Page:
Commercial Water treatment is any process that improves the quality of water to make it more acceptable for a specific end-use. The end use may be drinking, industrial water supply, irrigation, water recreation or many other uses, including being safely returned to the environment.
While water softener technology is the same for a house as it is for a large hospital, for example, a large disparity in volume requirements makes the design, installation, planning and service more complicated for a commercial water softener. When sizing a water softening system for this application, doing the math and getting reasonably accurate volume demand information in gallons is critical to determining the size of the commercial water softener or softeners. Water softening resin has a finite amount of water that it can soften before it needs to go into a backwash (or self cleaning) cycle to clean the resin beads for continued softening. Additionally, determining the size of the brine tank for softener salt storage is also very important to keep the tank filling requirements at a reasonable level for the personnel maintaining this.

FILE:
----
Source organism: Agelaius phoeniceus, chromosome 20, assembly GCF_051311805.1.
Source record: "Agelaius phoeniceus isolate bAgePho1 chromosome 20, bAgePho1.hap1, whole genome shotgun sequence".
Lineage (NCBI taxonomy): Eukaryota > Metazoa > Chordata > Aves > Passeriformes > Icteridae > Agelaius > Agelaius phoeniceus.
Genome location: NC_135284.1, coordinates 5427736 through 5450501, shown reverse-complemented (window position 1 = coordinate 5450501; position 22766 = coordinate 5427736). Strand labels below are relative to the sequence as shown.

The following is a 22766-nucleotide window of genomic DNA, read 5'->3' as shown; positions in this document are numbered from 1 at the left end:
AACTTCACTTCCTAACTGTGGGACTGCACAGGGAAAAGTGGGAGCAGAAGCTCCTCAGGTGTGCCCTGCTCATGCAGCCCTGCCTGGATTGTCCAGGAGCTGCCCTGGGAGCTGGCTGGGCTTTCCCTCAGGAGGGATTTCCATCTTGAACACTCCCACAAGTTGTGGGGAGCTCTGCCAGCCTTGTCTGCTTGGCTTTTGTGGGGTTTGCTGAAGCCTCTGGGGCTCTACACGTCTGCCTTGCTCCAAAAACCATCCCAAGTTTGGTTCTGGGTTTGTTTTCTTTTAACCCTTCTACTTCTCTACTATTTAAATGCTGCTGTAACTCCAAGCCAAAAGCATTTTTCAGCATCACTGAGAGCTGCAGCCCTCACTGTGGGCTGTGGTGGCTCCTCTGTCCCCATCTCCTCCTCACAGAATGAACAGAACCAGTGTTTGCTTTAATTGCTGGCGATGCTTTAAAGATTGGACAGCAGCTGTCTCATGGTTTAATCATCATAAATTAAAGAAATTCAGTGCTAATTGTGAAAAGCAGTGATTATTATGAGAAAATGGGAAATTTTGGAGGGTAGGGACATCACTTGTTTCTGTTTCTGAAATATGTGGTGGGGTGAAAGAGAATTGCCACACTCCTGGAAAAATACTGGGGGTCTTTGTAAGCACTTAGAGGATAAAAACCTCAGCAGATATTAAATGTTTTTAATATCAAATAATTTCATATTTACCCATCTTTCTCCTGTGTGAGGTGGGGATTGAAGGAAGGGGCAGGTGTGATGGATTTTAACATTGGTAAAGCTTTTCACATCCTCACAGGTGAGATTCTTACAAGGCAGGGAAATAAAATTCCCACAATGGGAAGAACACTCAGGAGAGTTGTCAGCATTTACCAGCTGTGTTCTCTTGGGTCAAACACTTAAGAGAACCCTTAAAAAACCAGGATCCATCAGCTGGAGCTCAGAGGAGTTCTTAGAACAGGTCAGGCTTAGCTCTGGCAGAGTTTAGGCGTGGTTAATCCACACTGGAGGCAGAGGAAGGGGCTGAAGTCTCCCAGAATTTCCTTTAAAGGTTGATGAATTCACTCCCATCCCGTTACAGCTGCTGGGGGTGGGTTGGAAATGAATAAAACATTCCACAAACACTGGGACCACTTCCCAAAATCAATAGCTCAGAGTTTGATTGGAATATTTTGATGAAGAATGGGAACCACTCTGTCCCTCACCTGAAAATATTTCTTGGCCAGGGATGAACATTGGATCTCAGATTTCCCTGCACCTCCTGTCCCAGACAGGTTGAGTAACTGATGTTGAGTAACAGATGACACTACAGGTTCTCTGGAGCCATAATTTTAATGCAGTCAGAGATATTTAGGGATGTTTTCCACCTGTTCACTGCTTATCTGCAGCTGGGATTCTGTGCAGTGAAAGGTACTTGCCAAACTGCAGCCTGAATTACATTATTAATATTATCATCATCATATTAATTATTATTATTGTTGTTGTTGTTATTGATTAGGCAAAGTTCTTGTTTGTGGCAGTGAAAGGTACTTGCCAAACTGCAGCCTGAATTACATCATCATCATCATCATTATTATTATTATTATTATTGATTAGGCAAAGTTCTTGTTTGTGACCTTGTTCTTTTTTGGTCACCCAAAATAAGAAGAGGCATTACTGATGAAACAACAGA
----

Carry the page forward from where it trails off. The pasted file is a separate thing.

Space available for the equipment is another important consideration. To avoid a long piping run to and from the system, a good location needs to be selected. Additionally, any space restrictions will need to taken into consideration when sizing both the softener and brine tank sizes.
When are twin softeners needed in a commercial setting?
In a hospital setting or other setting where water is being used essentially 24 hours per day, a back up softener may be required. The main reason for this is when one softener goes into its backwash cycle, the second softener will be able to provide a steady supply of softened water to the facility. Without this backup, unconditioned water will be pulled through the system while the softener is in the backwash cycle. In the photo at the top of the page, this system is feeding make-up water to the boiler. It has to be clean water 24 hours a day.
Water Treatment for Bad Tastes, Odors & Sediment
In addition to the above systems, there are many other types of systems to remove bad tastes & odors, sediment and many other objectionable minerals and contaminants in the water. Starting with a water test will dictate the right approach. Larger commercial environments may require a back-washing sediment filter versus cartridge style replaceable filters. For more information on common bad odors & tastes in New England water supplies, see the link at http://bad-odor-taste-water/. For more on hard water, see https://water.usgs/edu/hardness.